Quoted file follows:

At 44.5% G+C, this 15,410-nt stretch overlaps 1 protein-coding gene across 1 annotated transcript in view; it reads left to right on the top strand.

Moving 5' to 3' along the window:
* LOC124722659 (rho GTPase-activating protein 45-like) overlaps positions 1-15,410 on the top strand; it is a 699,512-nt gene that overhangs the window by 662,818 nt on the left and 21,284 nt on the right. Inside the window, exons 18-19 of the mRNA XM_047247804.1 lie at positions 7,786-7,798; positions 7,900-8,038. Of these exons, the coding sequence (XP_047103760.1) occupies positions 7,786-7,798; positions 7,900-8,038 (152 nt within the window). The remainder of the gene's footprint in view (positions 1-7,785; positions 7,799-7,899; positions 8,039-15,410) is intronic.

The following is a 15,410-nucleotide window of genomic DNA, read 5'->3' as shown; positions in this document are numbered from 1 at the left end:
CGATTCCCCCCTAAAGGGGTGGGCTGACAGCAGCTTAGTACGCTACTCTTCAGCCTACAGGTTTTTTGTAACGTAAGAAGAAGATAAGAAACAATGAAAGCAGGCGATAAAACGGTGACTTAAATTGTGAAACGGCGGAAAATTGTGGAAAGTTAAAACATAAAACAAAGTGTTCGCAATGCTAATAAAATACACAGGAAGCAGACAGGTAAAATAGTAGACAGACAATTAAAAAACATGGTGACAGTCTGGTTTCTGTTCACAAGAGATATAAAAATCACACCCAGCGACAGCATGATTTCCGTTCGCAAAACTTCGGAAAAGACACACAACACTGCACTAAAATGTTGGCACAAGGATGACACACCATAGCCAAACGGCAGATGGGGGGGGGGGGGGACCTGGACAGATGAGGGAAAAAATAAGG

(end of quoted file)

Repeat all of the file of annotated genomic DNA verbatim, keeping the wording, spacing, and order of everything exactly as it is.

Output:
At 44.5% G+C, this 15,410-nt stretch overlaps 1 protein-coding gene across 1 annotated transcript in view; it reads left to right on the top strand.

Moving 5' to 3' along the window:
* LOC124722659 (rho GTPase-activating protein 45-like) overlaps positions 1-15,410 on the top strand; it is a 699,512-nt gene that overhangs the window by 662,818 nt on the left and 21,284 nt on the right. Inside the window, exons 18-19 of the mRNA XM_047247804.1 lie at positions 7,786-7,798; positions 7,900-8,038. Of these exons, the coding sequence (XP_047103760.1) occupies positions 7,786-7,798; positions 7,900-8,038 (152 nt within the window). The remainder of the gene's footprint in view (positions 1-7,785; positions 7,799-7,899; positions 8,039-15,410) is intronic.

The following is a 15,410-nucleotide window of genomic DNA, read 5'->3' as shown; positions in this document are numbered from 1 at the left end:
CGATTCCCCCCTAAAGGGGTGGGCTGACAGCAGCTTAGTACGCTACTCTTCAGCCTACAGGTTTTTTGTAACGTAAGAAGAAGATAAGAAACAATGAAAGCAGGCGATAAAACGGTGACTTAAATTGTGAAACGGCGGAAAATTGTGGAAAGTTAAAACATAAAACAAAGTGTTCGCAATGCTAATAAAATACACAGGAAGCAGACAGGTAAAATAGTAGACAGACAATTAAAAAACATGGTGACAGTCTGGTTTCTGTTCACAAGAGATATAAAAATCACACCCAGCGACAGCATGATTTCCGTTCGCAAAACTTCGGAAAAGACACACAACACTGCACTAAAATGTTGGCACAAGGATGACACACCATAGCCAAACGGCAGATGGGGGGGGGGGGGGACCTGGACAGATGAGGGAAAAAATAAGG